Trehalose is disaccharide derived from starch, formed by two glucose units. Mushrooms, seaweed, yeast, algae, and seawater are rich in trehalose which has high moisture retention. Dried mushroom is rehydrated in water because it contains trehalose.
Some of the characteristics of trehalose, which exists in many animals, plants, and microorganisms in nature, are inhibiting discoloration, denaturation of protein, starch retrogradation, and moisture absorption as well as having freezing resistance and keeping freshness.
All living creatures including human-beings cannot survive without water. It has been known since old days that some completely dried up living creatures bring back to life by providing them with only small amount of water.
For example, living creatures such as a plant named selaginella living in deserts, water bear (tardigrade), and yeast bring back to life only by providing them with water even after they have been completely dried up for several years.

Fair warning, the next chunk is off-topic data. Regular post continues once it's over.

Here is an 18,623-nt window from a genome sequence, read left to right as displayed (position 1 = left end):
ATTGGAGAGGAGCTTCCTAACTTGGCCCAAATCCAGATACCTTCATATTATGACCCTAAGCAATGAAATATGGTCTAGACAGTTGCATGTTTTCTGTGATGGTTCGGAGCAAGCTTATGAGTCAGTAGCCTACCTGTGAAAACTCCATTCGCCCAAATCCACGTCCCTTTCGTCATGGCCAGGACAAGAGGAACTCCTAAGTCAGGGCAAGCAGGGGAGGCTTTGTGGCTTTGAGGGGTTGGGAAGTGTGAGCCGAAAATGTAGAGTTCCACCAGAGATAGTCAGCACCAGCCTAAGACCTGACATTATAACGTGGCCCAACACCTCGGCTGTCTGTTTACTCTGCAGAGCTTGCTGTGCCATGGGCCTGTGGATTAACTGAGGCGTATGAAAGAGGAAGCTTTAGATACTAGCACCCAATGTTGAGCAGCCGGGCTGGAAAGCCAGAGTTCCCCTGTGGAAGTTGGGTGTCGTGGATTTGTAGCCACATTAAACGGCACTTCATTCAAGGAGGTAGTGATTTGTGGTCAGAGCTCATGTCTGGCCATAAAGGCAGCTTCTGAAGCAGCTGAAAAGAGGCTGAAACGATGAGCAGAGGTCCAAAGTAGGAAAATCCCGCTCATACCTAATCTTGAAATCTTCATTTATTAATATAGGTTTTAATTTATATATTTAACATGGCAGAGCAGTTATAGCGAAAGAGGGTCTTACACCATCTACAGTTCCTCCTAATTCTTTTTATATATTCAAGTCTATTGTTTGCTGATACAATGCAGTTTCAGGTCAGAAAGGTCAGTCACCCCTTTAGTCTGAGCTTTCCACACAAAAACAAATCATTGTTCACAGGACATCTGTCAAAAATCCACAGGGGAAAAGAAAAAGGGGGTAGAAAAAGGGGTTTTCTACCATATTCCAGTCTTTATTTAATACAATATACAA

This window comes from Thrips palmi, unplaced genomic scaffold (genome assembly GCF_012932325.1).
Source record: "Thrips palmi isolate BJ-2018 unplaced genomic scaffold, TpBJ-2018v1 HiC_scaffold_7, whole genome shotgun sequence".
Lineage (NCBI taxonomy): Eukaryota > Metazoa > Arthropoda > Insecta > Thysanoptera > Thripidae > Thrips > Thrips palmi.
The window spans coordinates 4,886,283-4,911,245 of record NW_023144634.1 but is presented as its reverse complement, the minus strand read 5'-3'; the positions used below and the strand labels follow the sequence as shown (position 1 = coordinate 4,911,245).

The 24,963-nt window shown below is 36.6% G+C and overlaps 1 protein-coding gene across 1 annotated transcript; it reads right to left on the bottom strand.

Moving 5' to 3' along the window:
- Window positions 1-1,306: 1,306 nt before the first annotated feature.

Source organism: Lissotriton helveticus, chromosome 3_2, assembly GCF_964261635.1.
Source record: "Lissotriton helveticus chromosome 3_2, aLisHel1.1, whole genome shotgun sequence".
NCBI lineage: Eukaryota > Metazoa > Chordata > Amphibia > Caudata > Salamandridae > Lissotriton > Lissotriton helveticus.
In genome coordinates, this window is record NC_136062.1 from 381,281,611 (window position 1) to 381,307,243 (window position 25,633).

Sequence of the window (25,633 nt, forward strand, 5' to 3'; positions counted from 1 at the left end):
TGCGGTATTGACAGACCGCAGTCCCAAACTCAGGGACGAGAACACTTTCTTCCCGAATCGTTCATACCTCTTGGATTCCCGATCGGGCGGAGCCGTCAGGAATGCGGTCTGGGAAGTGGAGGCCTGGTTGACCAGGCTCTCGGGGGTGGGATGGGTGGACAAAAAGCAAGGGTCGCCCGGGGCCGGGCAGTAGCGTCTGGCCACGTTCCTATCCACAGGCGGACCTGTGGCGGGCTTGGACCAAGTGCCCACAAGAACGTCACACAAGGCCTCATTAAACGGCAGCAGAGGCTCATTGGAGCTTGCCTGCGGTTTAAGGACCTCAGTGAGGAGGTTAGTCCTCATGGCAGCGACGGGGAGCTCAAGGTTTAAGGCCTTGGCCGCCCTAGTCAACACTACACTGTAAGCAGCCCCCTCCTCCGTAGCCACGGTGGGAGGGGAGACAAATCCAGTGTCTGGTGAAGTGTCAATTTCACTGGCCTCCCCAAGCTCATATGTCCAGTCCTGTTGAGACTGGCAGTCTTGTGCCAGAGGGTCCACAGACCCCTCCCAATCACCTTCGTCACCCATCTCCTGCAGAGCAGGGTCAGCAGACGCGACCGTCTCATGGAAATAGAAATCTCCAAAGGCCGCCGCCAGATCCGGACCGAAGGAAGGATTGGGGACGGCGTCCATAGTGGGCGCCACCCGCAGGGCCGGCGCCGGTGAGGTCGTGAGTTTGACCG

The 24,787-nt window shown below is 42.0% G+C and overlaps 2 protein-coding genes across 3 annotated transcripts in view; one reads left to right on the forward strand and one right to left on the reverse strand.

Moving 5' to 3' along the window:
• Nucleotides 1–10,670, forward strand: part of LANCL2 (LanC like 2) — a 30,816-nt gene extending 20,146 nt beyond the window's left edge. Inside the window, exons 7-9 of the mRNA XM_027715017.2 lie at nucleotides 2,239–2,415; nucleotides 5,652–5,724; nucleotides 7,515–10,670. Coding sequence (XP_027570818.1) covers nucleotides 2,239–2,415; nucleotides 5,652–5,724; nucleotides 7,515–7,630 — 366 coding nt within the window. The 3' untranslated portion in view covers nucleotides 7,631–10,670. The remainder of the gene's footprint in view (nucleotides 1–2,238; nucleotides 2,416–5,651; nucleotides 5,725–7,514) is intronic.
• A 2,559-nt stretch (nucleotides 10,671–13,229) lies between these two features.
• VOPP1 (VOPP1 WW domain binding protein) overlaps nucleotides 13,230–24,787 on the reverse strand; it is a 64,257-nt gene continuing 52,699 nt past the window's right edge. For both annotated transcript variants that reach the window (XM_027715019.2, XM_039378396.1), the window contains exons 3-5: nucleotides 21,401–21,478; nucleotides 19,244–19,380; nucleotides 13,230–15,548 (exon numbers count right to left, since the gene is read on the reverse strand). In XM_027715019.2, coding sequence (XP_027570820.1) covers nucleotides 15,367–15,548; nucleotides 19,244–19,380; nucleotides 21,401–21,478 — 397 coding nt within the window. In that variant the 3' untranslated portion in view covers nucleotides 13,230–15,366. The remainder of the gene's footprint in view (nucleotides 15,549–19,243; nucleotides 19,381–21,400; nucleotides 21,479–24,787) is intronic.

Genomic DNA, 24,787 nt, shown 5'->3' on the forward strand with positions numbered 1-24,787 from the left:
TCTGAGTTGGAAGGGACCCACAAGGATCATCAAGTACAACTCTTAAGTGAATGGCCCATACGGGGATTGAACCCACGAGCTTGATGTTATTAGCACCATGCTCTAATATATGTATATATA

The cause of this “strange phenomenon” was unknown for many years. However, it was recently discovered that the sugar inside the cells of those living creatures are heavily involved with this “strange phenomenon.”
The sugar is called “trehalose,” which is believed to protect cells as a water substitute. Trehalose is also called “sugar of life” or “sugar of regeneration.”
There is an interesting story in the Exodus of the Old Testament (Scene where Moses was leading Israelites to escape from Egypt to Israel).
According to the revelation of God - Yahweh, Israelites were eating white “flake-like things” lying on the surface of the wilderness as a bread substitute to avoid starvation while wandering in the desert. They called this “manna,” which tasted like a wafer with honey. They kept eating it for 40 years until they reached to Land of Canaan.
One of the mannas appeared in this story is trehala manna which contains a lot of trehalose. The word trehalose was derived from it.